On a bit of a whim I decided to have a go at the current 24 hour game design contest over the weekend. I knew that I had other things to do, but I managed to plan things so that I could allocate a few hours here and there to work on my project. A big part of the 24 hour contests is figuring out what you will be able to achieve in the available time, so while I wouldn't be able to achieve as much as I might normally, I should at least be able to get something done, which is pretty much the objective of the exercise.
This month's contest requirement was "solo", which of course has a lot of folks (myself included) thinking of solitaire games, but on reflection I started thinking about things like solo round the world flights, the classic card game Solo Whist (I used to play that with my grandparents as a teenager), and of course, Han Solo. By the time I got to starting I was thinking about guitar solos, so that ended up being the core of my theme. Remember that, in the 24 hour challenges, the requirement can be interpreted however you like, as long as your game incorporates the word or phrase in some way.
|Possibly not the most compelling image of a game you're ever going to see.|
What I ended up with was a game where you collect cards representing sections of a song (verse, chorus, etc.) and lay them out into a tableau representing your song, with each card restricting your options for the next. After everyone has created their song, each gets scored according to various set collecting criteria which are randomly selected, some of them at the start of the game and some at the end. I repurposed (or reinterpreted) a mechanism that I rather like from Doctor Who The Card Game ('Only be sure always to call it please, "research"'), where you pass your unused cards after taking your turn to the player on your right. In this case, you have a hand of six cards, of which you play two, keep two, pass two, then draw two and wait to be passed two. I'm actually quite pleased with that.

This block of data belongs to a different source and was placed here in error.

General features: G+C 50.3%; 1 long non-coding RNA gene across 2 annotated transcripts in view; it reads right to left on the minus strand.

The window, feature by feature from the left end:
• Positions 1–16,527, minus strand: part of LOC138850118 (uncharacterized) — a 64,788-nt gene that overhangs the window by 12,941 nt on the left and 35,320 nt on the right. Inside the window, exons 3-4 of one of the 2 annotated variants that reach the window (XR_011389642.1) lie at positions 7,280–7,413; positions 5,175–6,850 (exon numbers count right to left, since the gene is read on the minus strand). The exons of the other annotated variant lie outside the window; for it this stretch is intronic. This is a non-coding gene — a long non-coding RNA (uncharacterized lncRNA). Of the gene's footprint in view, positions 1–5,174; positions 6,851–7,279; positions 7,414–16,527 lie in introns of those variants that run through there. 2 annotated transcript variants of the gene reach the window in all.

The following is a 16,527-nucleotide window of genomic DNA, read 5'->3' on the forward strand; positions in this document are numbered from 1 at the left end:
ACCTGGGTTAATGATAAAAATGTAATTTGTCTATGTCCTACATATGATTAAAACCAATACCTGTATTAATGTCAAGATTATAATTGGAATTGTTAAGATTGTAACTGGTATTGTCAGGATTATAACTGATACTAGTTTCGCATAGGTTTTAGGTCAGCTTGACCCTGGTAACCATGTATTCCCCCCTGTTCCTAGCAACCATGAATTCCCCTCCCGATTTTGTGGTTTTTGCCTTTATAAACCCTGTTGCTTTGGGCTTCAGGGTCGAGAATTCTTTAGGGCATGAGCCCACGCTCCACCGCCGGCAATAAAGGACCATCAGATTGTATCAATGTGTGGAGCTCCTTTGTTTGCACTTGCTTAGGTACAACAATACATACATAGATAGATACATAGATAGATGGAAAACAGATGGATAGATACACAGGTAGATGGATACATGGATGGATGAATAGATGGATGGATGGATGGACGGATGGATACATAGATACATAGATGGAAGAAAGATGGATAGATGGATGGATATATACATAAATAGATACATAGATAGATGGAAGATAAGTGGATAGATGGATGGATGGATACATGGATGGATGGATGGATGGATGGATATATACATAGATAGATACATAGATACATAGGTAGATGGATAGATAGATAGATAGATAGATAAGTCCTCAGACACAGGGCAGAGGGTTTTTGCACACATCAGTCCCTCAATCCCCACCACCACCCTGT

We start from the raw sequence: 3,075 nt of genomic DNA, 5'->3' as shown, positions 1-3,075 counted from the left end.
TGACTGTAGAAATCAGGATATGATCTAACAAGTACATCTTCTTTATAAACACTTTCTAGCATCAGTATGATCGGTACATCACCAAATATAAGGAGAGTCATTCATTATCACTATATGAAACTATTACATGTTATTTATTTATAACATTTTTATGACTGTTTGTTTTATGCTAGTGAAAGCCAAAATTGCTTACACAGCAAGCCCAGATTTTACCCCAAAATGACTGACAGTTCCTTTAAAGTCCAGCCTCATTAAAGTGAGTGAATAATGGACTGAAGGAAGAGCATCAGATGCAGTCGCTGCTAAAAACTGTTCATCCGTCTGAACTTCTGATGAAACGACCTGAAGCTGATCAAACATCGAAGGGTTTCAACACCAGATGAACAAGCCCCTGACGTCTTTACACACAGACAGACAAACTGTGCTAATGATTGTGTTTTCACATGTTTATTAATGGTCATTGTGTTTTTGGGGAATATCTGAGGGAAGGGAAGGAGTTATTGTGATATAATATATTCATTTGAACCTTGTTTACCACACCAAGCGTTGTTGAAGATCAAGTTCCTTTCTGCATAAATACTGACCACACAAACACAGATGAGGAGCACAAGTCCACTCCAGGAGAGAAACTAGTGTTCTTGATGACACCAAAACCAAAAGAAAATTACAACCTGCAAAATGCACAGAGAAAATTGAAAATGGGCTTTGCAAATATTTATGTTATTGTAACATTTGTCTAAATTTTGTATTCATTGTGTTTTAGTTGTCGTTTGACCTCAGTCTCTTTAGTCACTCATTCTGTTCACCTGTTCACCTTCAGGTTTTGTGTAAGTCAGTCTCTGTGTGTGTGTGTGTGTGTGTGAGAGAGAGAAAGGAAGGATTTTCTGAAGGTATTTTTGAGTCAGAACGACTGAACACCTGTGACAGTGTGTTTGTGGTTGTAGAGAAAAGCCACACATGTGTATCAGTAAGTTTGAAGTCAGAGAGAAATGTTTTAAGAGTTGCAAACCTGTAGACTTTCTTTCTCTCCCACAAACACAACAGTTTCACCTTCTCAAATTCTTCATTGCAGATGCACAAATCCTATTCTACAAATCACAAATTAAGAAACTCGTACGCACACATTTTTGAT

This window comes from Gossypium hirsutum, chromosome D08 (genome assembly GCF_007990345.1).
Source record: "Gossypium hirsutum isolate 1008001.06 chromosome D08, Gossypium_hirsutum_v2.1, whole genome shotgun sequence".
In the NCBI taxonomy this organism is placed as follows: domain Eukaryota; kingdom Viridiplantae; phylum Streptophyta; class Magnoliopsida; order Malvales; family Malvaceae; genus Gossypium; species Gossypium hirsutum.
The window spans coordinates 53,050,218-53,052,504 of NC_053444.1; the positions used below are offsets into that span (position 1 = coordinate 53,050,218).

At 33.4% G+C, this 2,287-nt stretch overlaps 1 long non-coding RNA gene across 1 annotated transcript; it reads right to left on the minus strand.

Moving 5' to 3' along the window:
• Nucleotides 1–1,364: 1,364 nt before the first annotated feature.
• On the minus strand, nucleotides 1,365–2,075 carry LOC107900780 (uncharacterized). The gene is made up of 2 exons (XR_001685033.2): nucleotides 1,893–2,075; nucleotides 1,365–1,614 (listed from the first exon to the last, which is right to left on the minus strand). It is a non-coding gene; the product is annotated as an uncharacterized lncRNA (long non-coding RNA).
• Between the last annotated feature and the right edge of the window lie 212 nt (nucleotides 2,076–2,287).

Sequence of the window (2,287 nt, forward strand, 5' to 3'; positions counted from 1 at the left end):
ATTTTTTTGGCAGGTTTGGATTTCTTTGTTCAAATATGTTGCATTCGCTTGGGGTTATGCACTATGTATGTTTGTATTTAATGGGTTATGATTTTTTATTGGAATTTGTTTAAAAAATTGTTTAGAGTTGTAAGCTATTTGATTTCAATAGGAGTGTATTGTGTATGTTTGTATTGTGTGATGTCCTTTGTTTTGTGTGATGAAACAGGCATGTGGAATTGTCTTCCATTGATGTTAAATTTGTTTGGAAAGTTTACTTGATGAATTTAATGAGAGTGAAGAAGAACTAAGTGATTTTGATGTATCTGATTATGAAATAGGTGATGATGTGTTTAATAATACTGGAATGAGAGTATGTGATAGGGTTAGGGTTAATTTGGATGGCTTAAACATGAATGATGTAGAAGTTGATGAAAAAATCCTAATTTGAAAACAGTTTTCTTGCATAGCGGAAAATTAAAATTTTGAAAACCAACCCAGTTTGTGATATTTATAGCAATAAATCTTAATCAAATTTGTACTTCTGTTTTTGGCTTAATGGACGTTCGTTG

This game has had only very light testing at this point, and basically works, though needs a lot of work if it is to become a solid game. I also decided (as you can see from the picture above) to not bother with finding artwork to put on the cards; a search of free or CC images online would go a long way to making the game look a lot nicer.
If you are interested, then here is the contest entry, which has links to download the rules and print and play card file.